Sunday, May 25, 2008

Richard Waldo Sibthorpe, a Victorian eccentric
Parts 1 and 2

Believe it or not I didn’t know of him until I saw him mentioned at the beginning of Dr Lee of Lambeth where he was called ‘the tragi-comedian of the Oxford Movement’ though his interest in things Catholic pre-dated that by a few decades.

The same strange brew whence came the soon-to-be-beatified Newman (theology), Pugin (æsthetics, the romantic, mediævalwards Gothic Revival happening at the same time) and the saintly Ambrose de Lisle.

This year (14th July) is the 175th anniversary of the Assize Sermon on ‘National Apostasy’: a movement now associated mostly with ceremonial ‘dressing up’ began with something very different (protesting the state suppressing 10 dioceses), at the root theological, pointing away from Erastianism (but like the old high churchmen not keen on religious liberty) and back towards an infallible church instead.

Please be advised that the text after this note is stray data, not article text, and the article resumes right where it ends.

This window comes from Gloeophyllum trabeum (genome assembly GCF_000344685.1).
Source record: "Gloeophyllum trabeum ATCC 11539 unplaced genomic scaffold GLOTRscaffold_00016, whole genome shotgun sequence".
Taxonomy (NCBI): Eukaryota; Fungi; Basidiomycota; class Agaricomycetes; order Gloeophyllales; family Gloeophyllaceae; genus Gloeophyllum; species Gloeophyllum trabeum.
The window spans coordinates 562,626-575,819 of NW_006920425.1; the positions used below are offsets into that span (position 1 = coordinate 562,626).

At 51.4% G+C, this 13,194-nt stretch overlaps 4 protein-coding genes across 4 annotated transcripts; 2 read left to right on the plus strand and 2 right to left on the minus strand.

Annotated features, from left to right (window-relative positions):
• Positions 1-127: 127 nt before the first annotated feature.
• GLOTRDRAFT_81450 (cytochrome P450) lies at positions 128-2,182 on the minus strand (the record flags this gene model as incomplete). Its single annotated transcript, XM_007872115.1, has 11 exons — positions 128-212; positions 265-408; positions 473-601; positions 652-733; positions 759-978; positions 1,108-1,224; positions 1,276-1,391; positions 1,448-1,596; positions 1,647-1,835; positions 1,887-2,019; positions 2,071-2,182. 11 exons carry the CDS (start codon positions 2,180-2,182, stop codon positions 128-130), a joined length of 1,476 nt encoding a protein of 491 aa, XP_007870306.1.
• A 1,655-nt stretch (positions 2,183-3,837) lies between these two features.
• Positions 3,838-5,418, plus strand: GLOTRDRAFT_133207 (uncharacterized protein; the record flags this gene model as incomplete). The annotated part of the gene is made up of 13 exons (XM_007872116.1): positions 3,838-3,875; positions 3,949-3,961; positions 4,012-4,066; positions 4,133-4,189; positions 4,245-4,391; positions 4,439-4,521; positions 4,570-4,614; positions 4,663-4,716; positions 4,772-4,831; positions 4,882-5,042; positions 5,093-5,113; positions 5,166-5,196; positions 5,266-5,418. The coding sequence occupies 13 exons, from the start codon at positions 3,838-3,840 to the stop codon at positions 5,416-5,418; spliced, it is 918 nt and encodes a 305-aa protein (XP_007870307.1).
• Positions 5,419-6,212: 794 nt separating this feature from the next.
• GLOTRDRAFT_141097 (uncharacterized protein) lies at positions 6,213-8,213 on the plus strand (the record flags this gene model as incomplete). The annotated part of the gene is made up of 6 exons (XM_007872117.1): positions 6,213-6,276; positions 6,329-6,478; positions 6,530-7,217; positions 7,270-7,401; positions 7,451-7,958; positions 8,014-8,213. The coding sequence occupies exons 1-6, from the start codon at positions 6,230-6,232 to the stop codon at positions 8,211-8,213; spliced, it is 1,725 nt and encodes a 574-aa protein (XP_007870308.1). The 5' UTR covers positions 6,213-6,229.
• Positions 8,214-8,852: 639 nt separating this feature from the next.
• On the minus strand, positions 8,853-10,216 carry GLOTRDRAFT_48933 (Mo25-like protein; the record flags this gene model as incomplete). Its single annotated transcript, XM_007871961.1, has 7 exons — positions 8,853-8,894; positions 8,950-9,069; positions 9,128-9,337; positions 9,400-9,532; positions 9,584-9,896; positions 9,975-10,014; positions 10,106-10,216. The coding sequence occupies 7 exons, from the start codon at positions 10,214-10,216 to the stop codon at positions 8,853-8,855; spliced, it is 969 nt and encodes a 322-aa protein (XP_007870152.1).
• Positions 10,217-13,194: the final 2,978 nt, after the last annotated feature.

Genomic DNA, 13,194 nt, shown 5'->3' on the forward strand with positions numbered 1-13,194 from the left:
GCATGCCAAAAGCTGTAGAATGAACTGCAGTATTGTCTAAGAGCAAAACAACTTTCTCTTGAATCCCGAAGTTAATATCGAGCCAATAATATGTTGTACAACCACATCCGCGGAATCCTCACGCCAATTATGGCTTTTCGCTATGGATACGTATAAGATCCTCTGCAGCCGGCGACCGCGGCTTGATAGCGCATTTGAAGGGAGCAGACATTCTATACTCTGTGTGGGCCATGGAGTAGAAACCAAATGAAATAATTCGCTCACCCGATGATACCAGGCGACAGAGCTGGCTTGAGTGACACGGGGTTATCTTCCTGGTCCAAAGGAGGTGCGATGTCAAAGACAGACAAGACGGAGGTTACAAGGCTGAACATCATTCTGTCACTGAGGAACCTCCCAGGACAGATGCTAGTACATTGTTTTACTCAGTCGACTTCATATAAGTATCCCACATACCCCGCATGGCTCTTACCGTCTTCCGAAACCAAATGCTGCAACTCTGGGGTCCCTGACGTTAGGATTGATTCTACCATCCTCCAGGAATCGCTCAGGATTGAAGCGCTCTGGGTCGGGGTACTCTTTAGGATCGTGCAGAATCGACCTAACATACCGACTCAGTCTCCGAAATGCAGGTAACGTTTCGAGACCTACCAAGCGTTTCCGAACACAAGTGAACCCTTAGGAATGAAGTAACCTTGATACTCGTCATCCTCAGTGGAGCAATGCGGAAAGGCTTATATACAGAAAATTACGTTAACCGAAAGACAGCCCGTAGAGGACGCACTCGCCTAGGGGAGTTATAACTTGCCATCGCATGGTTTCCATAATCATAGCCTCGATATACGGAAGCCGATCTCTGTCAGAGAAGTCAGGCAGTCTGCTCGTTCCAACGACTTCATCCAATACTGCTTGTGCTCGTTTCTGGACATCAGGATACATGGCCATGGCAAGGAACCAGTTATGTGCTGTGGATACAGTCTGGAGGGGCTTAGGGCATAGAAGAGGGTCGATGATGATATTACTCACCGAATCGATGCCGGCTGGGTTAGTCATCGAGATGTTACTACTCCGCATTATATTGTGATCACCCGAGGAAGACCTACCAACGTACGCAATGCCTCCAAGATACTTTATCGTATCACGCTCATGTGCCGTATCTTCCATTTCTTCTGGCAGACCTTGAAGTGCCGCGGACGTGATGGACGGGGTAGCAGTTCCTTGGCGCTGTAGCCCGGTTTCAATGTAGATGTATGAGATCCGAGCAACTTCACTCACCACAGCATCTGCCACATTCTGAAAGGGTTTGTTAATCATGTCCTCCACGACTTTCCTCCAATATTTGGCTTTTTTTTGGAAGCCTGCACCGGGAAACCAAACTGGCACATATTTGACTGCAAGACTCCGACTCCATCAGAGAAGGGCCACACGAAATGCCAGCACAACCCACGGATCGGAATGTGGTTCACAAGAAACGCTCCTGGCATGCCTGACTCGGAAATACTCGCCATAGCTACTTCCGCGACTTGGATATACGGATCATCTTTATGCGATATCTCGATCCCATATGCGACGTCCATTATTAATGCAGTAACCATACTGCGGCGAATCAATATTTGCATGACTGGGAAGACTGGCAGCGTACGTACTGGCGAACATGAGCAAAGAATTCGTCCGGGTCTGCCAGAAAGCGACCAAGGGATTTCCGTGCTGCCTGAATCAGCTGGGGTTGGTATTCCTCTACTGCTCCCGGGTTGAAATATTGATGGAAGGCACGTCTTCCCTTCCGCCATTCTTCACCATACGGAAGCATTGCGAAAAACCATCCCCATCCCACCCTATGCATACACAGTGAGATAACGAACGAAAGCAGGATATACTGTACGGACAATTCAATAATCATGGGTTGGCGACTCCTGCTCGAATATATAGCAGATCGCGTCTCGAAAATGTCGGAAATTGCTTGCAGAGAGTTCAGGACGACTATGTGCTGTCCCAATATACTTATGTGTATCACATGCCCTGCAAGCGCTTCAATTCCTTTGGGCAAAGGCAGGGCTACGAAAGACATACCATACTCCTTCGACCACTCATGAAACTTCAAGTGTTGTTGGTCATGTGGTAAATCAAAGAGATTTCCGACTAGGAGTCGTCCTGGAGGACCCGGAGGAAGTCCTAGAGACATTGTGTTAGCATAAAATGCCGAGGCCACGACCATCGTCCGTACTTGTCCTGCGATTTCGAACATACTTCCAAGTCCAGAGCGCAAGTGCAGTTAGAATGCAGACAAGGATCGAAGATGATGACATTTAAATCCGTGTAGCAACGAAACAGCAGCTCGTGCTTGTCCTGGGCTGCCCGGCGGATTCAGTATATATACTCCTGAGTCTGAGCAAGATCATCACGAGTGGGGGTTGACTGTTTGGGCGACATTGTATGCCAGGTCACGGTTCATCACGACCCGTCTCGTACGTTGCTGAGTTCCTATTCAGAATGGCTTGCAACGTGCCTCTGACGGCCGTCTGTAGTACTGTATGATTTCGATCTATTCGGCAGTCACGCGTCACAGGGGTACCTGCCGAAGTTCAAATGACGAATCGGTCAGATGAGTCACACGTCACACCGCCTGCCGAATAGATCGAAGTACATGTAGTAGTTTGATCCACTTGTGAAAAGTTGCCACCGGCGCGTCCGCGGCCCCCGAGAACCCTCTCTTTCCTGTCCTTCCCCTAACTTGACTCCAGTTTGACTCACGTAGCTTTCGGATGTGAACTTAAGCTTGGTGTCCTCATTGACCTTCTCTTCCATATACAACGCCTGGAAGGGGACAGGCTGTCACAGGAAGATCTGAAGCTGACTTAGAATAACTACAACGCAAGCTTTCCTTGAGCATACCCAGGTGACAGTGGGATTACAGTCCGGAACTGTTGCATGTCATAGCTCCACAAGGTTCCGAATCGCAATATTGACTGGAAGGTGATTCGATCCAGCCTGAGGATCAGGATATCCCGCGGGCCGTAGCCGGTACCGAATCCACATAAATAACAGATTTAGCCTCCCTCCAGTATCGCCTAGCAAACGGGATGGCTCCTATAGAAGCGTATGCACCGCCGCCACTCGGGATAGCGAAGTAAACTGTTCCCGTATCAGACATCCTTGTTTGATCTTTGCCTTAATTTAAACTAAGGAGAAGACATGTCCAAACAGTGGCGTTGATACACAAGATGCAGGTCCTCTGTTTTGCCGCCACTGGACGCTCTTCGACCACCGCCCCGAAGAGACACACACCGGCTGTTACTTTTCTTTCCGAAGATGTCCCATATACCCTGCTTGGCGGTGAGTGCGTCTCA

What good did it do in the end? I’d say a working model of a Catholicism in English with tolerant conservatism for about a hundred years wasn’t bad. Despite seeing it come crashing down in my lifetime I don’t regret getting the benefit of the tail end of it.
Should it ever happen (which God avert, but we cannot shut our eyes to the danger) that the Apostolical Church should be forsaken, degraded, nay trampled on and despoiled by the State and people of England, I cannot conceive a kinder wish for her, on the part of her most affectionate and dutiful children, than that she may, consistently, act in the spirit of this most noble sentence; nor a course of conduct more likely to be blessed by a restoration to more than her former efficiency.
From Fr Michael Clifton.

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